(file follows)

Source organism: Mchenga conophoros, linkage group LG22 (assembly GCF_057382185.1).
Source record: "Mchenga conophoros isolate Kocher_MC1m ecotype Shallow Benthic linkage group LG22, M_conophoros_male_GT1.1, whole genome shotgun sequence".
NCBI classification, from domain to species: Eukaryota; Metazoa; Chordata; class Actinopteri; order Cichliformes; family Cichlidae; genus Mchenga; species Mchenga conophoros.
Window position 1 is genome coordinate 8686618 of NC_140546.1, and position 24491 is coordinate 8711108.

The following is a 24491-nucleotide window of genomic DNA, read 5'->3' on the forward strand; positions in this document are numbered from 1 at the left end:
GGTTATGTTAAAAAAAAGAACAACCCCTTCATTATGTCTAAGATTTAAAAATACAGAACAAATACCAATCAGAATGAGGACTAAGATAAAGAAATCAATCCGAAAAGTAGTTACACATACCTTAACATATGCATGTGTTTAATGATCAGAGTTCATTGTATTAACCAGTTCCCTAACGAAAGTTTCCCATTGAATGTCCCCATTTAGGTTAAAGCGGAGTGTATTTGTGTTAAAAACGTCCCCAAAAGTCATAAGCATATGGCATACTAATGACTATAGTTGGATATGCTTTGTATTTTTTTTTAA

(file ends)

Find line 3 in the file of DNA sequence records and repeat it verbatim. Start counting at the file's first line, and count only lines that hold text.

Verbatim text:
NCBI classification, from domain to species: Eukaryota; Metazoa; Chordata; class Actinopteri; order Cichliformes; family Cichlidae; genus Mchenga; species Mchenga conophoros.